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Effective weed management a must for successful soybeans

JOHNNY DODSON grows soybeans corn cotton and wheat on his Halls Tenn farm
JOHNNY DODSON grows soybeans, corn, cotton, and wheat on his Halls, Tenn., farm.

Johnny Dodson takes a field-by-field approach to preventing pigweed in soybeans and other crops. He holds losses from the wicked weeds to a minimum. But he knows resistance management plans for his farm and others in the South should be revised regularly to maintain solid weed control. The Halls, Tenn., grower relies on soybeans for the success of his overall crop rotation.

His ground is mostly in the Mississippi alluvial valley, and ranges from clay to sandy loam on Mississippi River and other regional river bottomland, to silt loam on upland acres.

Weather can vary from one of the worst droughts ever in 2012, to major river flooding in the spring of 2011.

Soybeans are planted in either 38-inch or 15-inch rows. Full-season beans are mostly no-till and are rotated with cotton. Other beans are double-cropped after winter wheat. Corn is also in the rotation mix.

“Commodity prices, the amount of rainfall a field has received and what was planted there the previous year determines what we plant,” says Dodson, a past president of the American Soybean Association. He stresses that pigweed, or Palmer amaranth, can attack in every field if it is not continually controlled.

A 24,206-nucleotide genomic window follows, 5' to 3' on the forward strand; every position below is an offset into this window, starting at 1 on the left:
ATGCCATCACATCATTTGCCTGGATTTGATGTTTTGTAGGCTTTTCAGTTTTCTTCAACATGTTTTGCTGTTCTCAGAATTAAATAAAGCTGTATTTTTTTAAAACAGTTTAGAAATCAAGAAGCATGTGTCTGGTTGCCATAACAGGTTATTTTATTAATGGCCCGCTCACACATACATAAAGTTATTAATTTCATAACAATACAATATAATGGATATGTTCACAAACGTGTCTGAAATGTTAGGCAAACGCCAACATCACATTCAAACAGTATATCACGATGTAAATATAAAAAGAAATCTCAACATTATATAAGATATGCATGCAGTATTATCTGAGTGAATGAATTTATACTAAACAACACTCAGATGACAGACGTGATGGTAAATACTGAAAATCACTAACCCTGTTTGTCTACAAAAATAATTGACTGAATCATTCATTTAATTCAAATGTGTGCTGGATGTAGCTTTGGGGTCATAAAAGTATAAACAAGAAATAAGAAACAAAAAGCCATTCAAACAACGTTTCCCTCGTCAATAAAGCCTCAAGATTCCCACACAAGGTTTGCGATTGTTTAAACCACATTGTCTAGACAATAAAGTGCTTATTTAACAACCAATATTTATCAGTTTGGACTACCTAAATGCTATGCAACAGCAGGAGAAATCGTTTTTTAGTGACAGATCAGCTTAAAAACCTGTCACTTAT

“Pigweed resistance is the major issue for this part of the world,” he says. “It’s such a prolific weed, with 300,000 to 500,000 seeds produced by each plant. To control it, every field requires its own set of management practices.”

For full-season soybeans, he normally plants Roundup Ready or Roundup Ready 2 Yield soybeans for glyphosate over-the-top protection and increased production.

Residual herbicides are included in tank mixes or in separate applications. Those and other chemistries are sometimes used for double-crop beans.

“We use multiple sources of residual herbicides,” Dodson says. “It all depends on what crops we had before or whether or not it has rained. That can change what type herbicide we use.”

For variety selection, he relies heavily on information provided by University of Tennessee Extension soybean trials. UT weed management research also helps identify control measures.

“A lot of credit goes to Larry Steckel (UT Extension weed specialist) for getting the message out to use residual herbicides and multiple modes of action,” he says.

Disease and insect prevention is also essential for Dodson. He closely examines UT Extension recommendations on varieties that perform best under potential disease and insect pressure. Soybean information from the University of Arkansas and Mississippi State University research is also important to him. “It’s all part of seeing what works best in our Delta soils,” he says.

He takes no chances with late season leaf spot, rust or other disease threats. “We look at the disease package of each variety,” he says, “then make our selections with that in mind.”